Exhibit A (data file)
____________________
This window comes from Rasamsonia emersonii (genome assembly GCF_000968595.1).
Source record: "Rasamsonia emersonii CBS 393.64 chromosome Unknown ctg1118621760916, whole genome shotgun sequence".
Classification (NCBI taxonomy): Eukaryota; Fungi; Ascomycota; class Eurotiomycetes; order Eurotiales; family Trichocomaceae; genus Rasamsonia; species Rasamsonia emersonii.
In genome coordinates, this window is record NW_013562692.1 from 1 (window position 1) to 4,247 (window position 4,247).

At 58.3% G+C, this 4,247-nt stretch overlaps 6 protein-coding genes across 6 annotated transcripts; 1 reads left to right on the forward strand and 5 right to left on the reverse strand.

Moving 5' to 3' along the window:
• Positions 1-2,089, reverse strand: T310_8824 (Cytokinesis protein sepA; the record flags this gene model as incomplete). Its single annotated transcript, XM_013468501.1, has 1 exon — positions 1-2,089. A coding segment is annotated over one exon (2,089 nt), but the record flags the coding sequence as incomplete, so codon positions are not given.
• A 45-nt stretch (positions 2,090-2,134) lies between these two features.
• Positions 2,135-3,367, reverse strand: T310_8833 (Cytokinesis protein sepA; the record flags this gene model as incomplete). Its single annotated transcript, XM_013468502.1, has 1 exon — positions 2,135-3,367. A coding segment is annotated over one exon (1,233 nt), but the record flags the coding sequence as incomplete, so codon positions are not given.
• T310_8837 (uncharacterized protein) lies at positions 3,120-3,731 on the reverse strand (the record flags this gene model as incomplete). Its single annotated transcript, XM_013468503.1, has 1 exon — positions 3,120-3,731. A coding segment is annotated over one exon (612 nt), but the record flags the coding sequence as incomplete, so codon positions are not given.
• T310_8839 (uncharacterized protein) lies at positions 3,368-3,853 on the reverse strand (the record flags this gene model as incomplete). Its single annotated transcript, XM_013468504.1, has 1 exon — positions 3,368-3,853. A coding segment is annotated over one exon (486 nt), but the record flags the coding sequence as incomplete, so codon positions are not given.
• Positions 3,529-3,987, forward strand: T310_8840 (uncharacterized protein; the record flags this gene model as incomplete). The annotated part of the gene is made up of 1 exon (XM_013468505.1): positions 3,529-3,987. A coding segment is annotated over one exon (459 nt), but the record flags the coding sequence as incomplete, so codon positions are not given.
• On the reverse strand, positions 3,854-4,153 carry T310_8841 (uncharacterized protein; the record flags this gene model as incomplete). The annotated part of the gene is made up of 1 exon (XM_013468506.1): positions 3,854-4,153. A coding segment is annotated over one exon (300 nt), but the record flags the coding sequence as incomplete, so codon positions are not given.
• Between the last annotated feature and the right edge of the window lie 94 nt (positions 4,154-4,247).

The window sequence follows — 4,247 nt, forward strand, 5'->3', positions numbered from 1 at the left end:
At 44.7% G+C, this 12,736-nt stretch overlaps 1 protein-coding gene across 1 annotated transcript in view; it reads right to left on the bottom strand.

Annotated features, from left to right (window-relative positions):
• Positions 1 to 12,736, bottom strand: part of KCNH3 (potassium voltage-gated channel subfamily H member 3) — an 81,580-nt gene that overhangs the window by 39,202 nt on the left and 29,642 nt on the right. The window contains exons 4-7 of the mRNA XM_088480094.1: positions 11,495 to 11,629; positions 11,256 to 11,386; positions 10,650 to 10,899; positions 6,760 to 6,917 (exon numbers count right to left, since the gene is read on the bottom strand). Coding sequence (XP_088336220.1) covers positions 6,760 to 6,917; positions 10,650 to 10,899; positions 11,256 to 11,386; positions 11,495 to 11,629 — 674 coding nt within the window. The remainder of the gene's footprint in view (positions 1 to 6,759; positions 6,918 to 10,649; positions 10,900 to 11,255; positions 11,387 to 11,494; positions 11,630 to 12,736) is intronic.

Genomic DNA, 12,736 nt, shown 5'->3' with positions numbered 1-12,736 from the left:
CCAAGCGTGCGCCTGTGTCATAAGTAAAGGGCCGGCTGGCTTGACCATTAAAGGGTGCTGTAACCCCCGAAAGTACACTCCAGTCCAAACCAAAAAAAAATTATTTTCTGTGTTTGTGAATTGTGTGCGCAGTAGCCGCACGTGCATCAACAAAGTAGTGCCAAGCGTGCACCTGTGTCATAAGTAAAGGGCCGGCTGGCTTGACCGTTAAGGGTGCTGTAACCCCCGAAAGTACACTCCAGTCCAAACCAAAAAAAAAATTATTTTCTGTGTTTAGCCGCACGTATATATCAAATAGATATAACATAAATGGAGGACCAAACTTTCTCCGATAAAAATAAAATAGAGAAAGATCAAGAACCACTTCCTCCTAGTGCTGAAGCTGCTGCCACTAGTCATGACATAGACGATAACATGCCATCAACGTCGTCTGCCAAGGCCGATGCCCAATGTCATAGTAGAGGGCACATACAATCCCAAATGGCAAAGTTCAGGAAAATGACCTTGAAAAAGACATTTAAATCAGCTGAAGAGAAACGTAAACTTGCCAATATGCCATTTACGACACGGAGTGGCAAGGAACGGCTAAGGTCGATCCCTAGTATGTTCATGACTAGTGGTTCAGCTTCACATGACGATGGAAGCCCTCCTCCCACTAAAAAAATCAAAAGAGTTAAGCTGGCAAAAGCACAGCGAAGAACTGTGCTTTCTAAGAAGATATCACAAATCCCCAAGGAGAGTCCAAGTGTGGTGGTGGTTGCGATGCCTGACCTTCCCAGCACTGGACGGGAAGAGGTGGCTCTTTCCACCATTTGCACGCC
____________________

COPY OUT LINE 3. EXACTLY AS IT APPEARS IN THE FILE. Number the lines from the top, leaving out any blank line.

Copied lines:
Classification (NCBI taxonomy): Eukaryota; Fungi; Ascomycota; class Eurotiomycetes; order Eurotiales; family Trichocomaceae; genus Rasamsonia; species Rasamsonia emersonii.